We recently mourned the premature passing of Anthony Bourdain. I have to admit that he was one of my favorite television personalities, and I was enthralled by his Parts Unknown series on CNN. His show combined elements of both food and travel, but I think the thing that attracted me more than anything was that that he connected with “people”. Anthony had an uncanny knack of using food as the excuse to sit down and learn peoples stories. His most frequent questions were “What makes you happy?”, “What do you eat?”, “What do you like to cook?”. In themselves they are simple questions, but the answers to those questions resulted in an straightforward message: Don’t be afraid of what’s unknown and different. Cultures, religions and languages change all over the world, but something that connects us all is food, and that’s what he was doing – connecting us to people who literally lived half a world away, by using the common thread of food.
Too often, in our modern “drive thru” society, eating is seen as a “refueling” exercise – it is no longer a social experience. I grew up in a Croatia, where food is treated with respect and not merely as fuel.
At an early age our grandparents told us about how people were starving during WWII, and that was why we needed to cherish our mealtimes because they knew what it was like to be without food. Our dinners were always at home, and all the family members would be present. The meal was usually late in the evening and it was a time for our parents to learn what the kids had been up to during the day, how school went, or if there were any problems. It was a time to get to reconnect and strengthen bonds. Meal time was also used as a time for kids to be guided, encouraged and criticized as needed – or sometimes there was some fun stuff to share. As kids, we had the responsibility to clean the table and help with tidying up the kitchen – skills that I still apply today. I thank my Mom for what she taught me.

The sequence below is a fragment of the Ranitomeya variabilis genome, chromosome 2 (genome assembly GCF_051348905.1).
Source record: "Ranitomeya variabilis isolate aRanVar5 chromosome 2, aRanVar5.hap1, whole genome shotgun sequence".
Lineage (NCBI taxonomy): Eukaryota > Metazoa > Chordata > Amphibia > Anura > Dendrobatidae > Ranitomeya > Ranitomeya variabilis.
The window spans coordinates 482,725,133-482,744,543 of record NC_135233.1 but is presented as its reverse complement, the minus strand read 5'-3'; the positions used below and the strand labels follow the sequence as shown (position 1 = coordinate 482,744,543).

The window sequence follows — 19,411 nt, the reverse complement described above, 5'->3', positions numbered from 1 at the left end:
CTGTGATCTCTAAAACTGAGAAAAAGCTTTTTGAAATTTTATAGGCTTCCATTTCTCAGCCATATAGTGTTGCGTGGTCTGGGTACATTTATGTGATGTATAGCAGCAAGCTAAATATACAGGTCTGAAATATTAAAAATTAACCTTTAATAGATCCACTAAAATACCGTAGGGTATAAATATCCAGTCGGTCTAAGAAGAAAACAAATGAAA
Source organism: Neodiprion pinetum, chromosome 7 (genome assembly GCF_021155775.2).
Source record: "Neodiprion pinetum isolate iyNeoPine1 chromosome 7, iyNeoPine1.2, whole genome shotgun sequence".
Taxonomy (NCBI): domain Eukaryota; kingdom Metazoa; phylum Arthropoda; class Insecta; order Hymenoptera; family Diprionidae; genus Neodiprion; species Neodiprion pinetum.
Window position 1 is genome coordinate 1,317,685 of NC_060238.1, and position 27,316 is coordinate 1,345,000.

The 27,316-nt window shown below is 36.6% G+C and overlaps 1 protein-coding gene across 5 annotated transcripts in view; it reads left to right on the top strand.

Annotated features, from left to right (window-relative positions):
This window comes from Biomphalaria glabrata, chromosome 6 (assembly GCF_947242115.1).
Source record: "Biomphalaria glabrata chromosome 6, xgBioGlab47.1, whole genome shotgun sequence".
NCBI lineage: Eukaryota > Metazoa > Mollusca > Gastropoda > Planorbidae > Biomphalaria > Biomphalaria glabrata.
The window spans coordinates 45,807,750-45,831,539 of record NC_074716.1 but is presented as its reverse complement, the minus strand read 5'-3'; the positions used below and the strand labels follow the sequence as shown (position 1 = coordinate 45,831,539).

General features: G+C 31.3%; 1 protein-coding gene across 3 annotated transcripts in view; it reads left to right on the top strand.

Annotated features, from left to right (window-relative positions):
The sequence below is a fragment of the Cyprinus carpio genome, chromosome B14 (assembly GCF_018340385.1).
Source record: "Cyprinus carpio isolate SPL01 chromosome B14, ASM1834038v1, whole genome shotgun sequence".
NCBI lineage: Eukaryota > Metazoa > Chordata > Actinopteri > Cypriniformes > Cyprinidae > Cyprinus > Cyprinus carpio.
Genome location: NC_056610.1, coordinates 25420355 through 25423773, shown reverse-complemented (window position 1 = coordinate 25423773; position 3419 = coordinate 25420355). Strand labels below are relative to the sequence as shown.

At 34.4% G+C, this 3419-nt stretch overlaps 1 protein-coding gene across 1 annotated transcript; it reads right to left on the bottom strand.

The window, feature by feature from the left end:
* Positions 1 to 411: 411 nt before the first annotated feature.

Eating together as a family was and still is my favorite part of the day. Simon and I maintain the “tradition” of the nightly family meal and the conversation that is generated around the dinner table is an important aspect of the socialization of our children. The family meal is the place where we introduce “rules”, norms of accepted behaviour, family values, and expectations. As an aside children who eat dinner with their parents five or more days a week have less trouble with drugs and alcohol, eat healthier, show better academic performance, and report being closer with their parents than children who eat dinner with their parents less often, according to a study conducted by the National Center on Addiction and Substance Abuse at Columbia University.
But having a meal can also be a very intimate experience – who doesn’t love a candlelit meal and a bottle of wine with their spouse or “significant other”? Indeed I believe (and I’m happy to hear your views on this topic), that having a meal together is so intimate that I don’t allow Simon to have business lunches or dinners on his own with another woman. Coffee is okay, but a meal is taking it to the next level.
So what does any of this have to do with us in modern day USA? Unfortunately, eating alone is becoming more and more common nowadays (according to one Stanford University study 1 in 5 meals eaten in the US is eaten in the car), and we are losing connection with those around us.
So what can we do to rekindle the joy of sharing a meal together and all the wealth that stems from it? If you work in an office, instead of eating at your desk every day, step out with a co-worker for a bite to eat every once in a while,. Eating a meal with a coworker (of the same sex of course 😉) is a great way for the two of you to get to know each other. It helps build camaraderie, fosters deeper working relationships, and boosts productivity. Eating together, wherever it takes place, allows conversation and helps build and strengthen bonds, as people get to know each other.
If eating with coworkers is not the most natural thing for you to do…..just grasp the nettle and make the invite. Then when you’re at the meal just think about Anthony Bourdain’s questions – “What makes you happy?”, “What do you eat?”, “What do you like to cook?”
I’d love to hear your thoughts on this article or any conversation about food in general. You can comment below or email me directly at firstname.lastname@example.org